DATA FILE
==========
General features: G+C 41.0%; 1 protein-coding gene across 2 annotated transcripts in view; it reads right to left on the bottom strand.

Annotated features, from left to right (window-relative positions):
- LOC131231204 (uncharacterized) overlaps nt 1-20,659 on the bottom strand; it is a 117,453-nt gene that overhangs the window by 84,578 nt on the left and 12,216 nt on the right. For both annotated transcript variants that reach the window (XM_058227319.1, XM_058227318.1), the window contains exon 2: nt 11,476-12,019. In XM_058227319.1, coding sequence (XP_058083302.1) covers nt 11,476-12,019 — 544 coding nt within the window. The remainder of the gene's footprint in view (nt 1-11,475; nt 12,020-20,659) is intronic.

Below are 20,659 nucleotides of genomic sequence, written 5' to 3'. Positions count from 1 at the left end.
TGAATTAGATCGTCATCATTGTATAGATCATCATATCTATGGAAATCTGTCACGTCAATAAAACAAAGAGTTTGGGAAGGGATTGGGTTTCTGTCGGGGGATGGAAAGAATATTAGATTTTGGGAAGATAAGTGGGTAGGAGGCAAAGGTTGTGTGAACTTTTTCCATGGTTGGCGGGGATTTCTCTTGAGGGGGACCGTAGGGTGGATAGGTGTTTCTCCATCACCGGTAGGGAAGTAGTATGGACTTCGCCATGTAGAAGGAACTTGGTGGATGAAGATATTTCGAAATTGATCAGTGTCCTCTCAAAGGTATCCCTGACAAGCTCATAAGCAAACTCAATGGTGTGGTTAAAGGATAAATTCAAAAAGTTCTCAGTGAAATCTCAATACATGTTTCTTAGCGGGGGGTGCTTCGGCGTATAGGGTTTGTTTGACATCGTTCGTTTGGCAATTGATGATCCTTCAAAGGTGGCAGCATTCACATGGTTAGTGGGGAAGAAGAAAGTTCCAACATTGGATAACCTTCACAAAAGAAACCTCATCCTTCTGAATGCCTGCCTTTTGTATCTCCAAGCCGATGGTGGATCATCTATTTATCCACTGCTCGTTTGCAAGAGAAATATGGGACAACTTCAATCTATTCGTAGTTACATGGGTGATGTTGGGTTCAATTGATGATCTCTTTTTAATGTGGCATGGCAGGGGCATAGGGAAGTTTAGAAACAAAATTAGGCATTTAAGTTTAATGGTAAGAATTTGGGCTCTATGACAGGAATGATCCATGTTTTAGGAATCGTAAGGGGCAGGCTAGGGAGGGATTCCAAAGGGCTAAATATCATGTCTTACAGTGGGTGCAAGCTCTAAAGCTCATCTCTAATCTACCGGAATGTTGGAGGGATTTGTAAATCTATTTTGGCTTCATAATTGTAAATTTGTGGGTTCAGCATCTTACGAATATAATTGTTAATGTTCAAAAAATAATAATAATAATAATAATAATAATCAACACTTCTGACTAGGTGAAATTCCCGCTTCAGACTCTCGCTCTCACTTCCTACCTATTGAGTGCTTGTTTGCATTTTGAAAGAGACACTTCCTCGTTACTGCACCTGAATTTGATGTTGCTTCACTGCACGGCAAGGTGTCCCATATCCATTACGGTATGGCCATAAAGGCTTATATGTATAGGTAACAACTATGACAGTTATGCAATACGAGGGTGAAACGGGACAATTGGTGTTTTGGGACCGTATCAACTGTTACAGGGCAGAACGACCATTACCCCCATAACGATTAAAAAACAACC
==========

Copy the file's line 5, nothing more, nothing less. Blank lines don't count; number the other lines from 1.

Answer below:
TGAATTAGATCGTCATCATTGTATAGATCATCATATCTATGGAAATCTGTCACGTCAATAAAACAAAGAGTTTGGGAAGGGATTGGGTTTCTGTCGGGGGATGGAAAGAATATTAGATTTTGGGAAGATAAGTGGGTAGGAGGCAAAGGTTGTGTGAACTTTTTCCATGGTTGGCGGGGATTTCTCTTGAGGGGGACCGTAGGGTGGATAGGTGTTTCTCCATCACCGGTAGGGAAGTAGTATGGACTTCGCCATGTAGAAGGAACTTGGTGGATGAAGATATTTCGAAATTGATCAGTGTCCTCTCAAAGGTATCCCTGACAAGCTCATAAGCAAACTCAATGGTGTGGTTAAAGGATAAATTCAAAAAGTTCTCAGTGAAATCTCAATACATGTTTCTTAGCGGGGGGTGCTTCGGCGTATAGGGTTTGTTTGACATCGTTCGTTTGGCAATTGATGATCCTTCAAAGGTGGCAGCATTCACATGGTTAGTGGGGAAGAAGAAAGTTCCAACATTGGATAACCTTCACAAAAGAAACCTCATCCTTCTGAATGCCTGCCTTTTGTATCTCCAAGCCGATGGTGGATCATCTATTTATCCACTGCTCGTTTGCAAGAGAAATATGGGACAACTTCAATCTATTCGTAGTTACATGGGTGATGTTGGGTTCAATTGATGATCTCTTTTTAATGTGGCATGGCAGGGGCATAGGGAAGTTTAGAAACAAAATTAGGCATTTAAGTTTAATGGTAAGAATTTGGGCTCTATGACAGGAATGATCCATGTTTTAGGAATCGTAAGGGGCAGGCTAGGGAGGGATTCCAAAGGGCTAAATATCATGTCTTACAGTGGGTGCAAGCTCTAAAGCTCATCTCTAATCTACCGGAATGTTGGAGGGATTTGTAAATCTATTTTGGCTTCATAATTGTAAATTTGTGGGTTCAGCATCTTACGAATATAATTGTTAATGTTCAAAAAATAATAATAATAATAATAATAATAATCAACACTTCTGACTAGGTGAAATTCCCGCTTCAGACTCTCGCTCTCACTTCCTACCTATTGAGTGCTTGTTTGCATTTTGAAAGAGACACTTCCTCGTTACTGCACCTGAATTTGATGTTGCTTCACTGCACGGCAAGGTGTCCCATATCCATTACGGTATGGCCATAAAGGCTTATATGTATAGGTAACAACTATGACAGTTATGCAATACGAGGGTGAAACGGGACAATTGGTGTTTTGGGACCGTATCAACTGTTACAGGGCAGAACGACCATTACCCCCATAACGATTAAAAAACAACC